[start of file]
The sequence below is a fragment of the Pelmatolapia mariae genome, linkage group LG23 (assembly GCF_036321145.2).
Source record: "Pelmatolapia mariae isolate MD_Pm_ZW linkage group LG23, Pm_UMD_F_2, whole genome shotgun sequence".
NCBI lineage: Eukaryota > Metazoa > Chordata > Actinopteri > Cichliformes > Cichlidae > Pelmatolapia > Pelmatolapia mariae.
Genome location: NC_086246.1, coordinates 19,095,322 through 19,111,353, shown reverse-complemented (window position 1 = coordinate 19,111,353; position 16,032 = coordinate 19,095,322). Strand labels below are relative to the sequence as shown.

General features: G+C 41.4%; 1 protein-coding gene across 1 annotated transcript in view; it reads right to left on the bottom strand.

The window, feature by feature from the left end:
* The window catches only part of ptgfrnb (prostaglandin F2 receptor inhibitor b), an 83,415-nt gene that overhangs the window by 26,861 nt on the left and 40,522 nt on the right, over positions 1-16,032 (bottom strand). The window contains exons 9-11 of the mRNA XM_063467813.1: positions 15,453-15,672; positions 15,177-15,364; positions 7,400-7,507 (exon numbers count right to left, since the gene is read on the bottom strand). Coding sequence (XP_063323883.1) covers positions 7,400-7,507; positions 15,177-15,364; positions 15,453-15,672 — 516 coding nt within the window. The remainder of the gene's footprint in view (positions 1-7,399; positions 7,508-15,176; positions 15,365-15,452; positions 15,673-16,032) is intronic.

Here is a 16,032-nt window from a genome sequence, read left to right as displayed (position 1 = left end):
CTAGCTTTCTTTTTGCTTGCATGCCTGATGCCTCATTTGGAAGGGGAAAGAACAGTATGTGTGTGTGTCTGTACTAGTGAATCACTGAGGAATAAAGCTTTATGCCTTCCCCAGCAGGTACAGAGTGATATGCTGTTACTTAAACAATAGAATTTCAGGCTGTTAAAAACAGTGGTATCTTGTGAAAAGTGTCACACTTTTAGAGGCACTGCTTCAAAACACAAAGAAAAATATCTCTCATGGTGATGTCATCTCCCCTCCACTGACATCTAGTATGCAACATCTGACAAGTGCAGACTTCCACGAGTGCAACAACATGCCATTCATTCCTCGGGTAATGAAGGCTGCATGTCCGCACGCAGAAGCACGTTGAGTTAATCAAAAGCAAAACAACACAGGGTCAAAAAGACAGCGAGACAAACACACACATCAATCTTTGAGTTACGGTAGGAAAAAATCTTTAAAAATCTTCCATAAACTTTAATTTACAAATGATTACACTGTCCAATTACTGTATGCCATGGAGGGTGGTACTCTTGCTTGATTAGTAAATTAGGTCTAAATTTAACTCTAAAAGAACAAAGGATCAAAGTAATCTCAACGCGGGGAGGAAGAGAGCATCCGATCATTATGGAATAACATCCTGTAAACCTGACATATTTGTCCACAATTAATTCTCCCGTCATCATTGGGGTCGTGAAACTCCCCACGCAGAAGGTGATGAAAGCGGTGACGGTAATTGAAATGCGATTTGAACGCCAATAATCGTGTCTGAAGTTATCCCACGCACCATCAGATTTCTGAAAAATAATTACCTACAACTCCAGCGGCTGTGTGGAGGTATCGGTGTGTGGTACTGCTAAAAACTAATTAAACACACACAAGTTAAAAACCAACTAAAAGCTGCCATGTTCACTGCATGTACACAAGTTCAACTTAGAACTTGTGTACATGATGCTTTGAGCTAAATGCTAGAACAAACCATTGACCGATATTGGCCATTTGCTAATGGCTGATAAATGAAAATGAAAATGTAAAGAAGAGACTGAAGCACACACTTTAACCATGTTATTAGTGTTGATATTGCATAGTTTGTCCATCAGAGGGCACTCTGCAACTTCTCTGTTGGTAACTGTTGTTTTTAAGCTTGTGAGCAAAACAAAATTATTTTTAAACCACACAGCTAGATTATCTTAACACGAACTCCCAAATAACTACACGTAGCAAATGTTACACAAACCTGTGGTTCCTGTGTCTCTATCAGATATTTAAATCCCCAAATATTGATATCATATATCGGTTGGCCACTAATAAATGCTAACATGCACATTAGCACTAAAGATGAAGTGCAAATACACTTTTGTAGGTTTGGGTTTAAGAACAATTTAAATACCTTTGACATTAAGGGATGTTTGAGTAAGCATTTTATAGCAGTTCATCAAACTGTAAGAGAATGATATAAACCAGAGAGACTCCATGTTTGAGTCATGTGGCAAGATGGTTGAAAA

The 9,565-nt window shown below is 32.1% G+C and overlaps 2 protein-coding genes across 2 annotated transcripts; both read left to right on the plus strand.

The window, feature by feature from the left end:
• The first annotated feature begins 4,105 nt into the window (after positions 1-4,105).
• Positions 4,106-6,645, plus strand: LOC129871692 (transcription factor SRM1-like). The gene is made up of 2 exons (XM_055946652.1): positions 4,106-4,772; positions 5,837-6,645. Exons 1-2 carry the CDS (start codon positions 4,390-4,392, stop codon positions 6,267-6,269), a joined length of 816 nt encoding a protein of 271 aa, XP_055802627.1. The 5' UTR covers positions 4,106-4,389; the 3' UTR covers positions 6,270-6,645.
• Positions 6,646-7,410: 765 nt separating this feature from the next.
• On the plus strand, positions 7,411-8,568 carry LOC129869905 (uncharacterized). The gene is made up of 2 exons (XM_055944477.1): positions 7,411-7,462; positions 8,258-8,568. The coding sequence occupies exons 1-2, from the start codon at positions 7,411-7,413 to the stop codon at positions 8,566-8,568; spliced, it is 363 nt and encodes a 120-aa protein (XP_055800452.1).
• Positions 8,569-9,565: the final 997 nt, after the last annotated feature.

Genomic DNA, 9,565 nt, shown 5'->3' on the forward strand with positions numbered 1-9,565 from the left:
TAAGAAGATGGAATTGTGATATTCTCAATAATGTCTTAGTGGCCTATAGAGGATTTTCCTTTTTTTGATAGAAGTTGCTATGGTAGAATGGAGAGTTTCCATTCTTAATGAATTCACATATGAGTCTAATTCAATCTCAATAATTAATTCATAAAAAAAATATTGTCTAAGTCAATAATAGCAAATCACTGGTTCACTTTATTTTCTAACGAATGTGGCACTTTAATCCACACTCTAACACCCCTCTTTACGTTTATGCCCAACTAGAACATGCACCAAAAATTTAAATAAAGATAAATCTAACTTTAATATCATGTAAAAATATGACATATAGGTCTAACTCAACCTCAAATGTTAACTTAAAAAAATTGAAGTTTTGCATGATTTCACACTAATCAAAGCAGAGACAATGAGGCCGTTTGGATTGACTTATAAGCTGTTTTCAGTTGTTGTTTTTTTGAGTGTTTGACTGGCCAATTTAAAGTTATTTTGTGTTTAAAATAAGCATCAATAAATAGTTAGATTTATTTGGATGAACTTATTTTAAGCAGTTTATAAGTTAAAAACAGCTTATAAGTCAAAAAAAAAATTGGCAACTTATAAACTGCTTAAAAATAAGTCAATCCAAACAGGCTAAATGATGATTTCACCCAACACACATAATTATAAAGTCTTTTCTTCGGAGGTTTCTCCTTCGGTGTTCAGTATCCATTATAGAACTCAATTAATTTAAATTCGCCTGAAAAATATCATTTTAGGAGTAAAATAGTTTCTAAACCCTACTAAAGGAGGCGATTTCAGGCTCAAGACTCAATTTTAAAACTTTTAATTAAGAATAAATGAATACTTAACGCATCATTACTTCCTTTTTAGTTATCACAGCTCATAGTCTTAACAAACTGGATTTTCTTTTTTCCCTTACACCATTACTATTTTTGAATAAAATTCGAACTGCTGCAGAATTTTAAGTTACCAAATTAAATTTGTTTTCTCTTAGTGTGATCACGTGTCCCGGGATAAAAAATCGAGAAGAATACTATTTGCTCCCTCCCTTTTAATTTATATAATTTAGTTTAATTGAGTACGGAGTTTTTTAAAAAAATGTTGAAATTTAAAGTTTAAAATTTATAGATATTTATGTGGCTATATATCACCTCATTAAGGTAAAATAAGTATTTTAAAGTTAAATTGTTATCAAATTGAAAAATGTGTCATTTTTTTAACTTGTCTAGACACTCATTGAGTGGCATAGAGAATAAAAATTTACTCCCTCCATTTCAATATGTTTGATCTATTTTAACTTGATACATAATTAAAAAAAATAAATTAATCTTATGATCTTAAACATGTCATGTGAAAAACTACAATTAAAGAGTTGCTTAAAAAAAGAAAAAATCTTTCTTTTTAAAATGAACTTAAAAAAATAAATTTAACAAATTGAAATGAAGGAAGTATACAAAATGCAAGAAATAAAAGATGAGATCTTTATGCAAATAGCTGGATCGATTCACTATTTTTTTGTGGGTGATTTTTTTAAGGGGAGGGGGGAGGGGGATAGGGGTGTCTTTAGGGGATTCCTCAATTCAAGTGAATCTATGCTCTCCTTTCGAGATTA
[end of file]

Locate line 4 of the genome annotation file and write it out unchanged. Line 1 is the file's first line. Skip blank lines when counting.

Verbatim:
Genome location: NC_086246.1, coordinates 19,095,322 through 19,111,353, shown reverse-complemented (window position 1 = coordinate 19,111,353; position 16,032 = coordinate 19,095,322). Strand labels below are relative to the sequence as shown.